Corn futures are mixed with a downside bias. Old-crop futures leading losses.
- Corn traders are taking profits after Monday's sharp gains.
- May corn futures expire at noon CT today. So far any fireworks expected with the expiration have been lacking.
- Tight supplies and a strong cash market will continue to support old-crop futures. And July corn will have an upside target once May futures leave the board.
- The record-slow corn planting pace at just 28% complete as of Sunday continues to limit selling interest in new-crop futures, but planters are finally actively rolling across the Corn Belt, so traders aren't showing great concern with the slow planting pace despite a wet forecast for late this week and early next week.
- South Korea purchased 60,000 MT of optional origin (likely South American) corn.
- A mildly firmer dollar today is limiting buying interest.
Soybean futures are 2 to 6 cents lower, except for the May contract which is trading around 18 cents higher.
- May soybean futures are higher again this morning ahead of today's noon CT expiration. But unlike yesterday, this is not supporting deferred contracts.
- Deferred soybean futures are slightly weaker as traders take profits after yesterday's gains.
- Traders are shrugging off news that soybean planting was only 6% complete as of Sunday, the slowest pace since 1984. Traders are worrying again about a potential acreage shift from corn to beans given the historically slow corn planting pace, especially in the face of the near-term weather forecasts calling for precipitation across the Midwest late this week.
- News the China National Grain and Oils Information Center (CNGOIC) says it expects that nation's soybean production to fall by 3.9% to 12.3 MMT on a decrease in seedings of 3.7%, is limiting selling interest. If achieved, it would mark the third straight annual decline and underlines the need for increased imports for the nation. It also sees soybean imports to rise to 5.6 MMT in May, up from 3.98 MMT in April.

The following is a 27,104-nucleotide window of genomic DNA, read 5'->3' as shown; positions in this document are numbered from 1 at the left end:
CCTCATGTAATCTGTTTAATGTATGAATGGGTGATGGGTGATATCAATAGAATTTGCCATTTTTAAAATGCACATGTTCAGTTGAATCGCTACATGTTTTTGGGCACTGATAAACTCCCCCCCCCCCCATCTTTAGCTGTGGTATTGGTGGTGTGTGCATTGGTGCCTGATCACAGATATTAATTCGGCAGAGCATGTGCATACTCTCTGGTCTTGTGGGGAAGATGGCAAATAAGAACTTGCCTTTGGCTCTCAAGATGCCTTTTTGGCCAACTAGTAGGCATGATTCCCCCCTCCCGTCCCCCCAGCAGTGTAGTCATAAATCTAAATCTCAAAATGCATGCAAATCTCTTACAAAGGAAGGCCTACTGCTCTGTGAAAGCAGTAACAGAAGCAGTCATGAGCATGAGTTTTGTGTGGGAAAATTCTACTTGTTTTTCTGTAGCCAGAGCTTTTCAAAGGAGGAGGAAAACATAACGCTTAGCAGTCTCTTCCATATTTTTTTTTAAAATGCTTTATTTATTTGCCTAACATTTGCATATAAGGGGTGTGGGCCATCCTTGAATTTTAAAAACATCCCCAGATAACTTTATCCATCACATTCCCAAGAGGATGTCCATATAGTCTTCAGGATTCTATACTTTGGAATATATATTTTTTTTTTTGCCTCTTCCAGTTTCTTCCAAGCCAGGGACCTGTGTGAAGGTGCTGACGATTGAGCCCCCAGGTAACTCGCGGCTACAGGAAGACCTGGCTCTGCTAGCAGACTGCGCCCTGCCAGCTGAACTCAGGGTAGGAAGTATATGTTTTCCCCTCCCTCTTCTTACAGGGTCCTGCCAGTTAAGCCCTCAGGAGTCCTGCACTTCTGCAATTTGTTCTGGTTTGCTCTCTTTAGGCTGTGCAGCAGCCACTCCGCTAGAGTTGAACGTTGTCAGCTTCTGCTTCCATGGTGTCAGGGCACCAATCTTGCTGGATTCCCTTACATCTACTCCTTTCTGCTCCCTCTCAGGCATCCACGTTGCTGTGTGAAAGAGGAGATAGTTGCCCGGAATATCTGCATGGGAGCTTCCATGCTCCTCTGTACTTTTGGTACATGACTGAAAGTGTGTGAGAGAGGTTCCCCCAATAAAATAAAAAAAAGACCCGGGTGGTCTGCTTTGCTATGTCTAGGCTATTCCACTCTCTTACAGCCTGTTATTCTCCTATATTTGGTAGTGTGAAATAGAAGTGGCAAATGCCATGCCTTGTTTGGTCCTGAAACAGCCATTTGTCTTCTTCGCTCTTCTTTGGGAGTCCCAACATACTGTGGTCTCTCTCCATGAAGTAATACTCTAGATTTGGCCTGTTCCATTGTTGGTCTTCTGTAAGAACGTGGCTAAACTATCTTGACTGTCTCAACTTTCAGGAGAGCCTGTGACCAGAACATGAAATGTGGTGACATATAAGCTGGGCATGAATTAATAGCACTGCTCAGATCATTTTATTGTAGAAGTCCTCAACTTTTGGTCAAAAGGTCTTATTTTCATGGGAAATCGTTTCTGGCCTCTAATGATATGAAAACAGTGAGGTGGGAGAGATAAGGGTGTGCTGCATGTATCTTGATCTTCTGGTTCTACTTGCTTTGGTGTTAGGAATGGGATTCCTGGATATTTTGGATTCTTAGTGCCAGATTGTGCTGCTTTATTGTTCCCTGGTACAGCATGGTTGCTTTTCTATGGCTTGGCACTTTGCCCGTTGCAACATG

- The stronger dollar today is again raising concerns about its impact on exports.
Wheat futures are mostly 3 to 5 cents higher at Chicago and 2 to 3 cents higher in Kansas City and Minneapolis.
- Light buying is being seen today in the face of a downturn in corn futures. But the buying interest is seen as mostly corrective in nature.
- Weather continues to be negative for HRW growing conditions and supportive to Kansas City futures with forecasts calling for record high temperatures and continued dry conditions this week.
- USDA's latest look at winter wheat crop conditions, as a whole, shows little change and our weighted Pro Farmer Crop Condition Index, reflects that. It shows the HRW crop moved up 1 point -- the first uptick since the growing season began last fall. That's giving traders some hope the crop is stabilizing. Still, the crop is "fair" to "poor."
- USDA rates 41% of the Kansas winter wheat crop as "poor" to "very poor," up one percentage point from a week earlier. But this was expected.
- The U.S. dollar index is modestly higher this morning. The rise in itself is not strong enough to put pressure on wheat futures, but the upward trend is limiting buying interest.
- South Korea purchased 53,000 MT of optional origin feed wheat. Japan is seeking 147,620 MT of wheat in its weekly tender.
Live cattle futures are mixed while feeder cattle futures are slightly higher.
- Cattle traders are anticipating a short-term top in boxed beef prices. Still, there are hopes for higher cash cattle prices after last week's downturn.
- Summer-month live cattle futures contracts show a sharp discount to cash, reflecting traders' concerns with beef demand.
- Until demand concerns ease, the upside is limited to corrective buying.
- Feeder cattle are somewhat firmer in reaction to the downswing in corn futures.
Lean hog futures are mixed with June and August modestly higher and the July unchanged.
- Trade activity is muted ahead of the expiration of the May contract at noon CT today. The May contract is at a slight premium to the cash index, while summer-month futures are trading at a slight discount to the cash market.
- Cash hog bids are steady at most Midwest locations. Cash sources indicate some plants still need to fill late-week slaughter schedules but others have reduced kill hours. Saturday slaughter projections call for only 20,000 to 25,000 head.
- The market is still absorbing the rise in the pork cutout value in Monday afternoon trade. It rose 60 cents to its highest level since Feb. 4. But movement dropped on the rise to just 255.6 loads. That suggests Memorial Day buying is complete and retailers are becoming more price-conscious.
- A stronger dollar has some traders concerned about its potential negative impact on pork exports.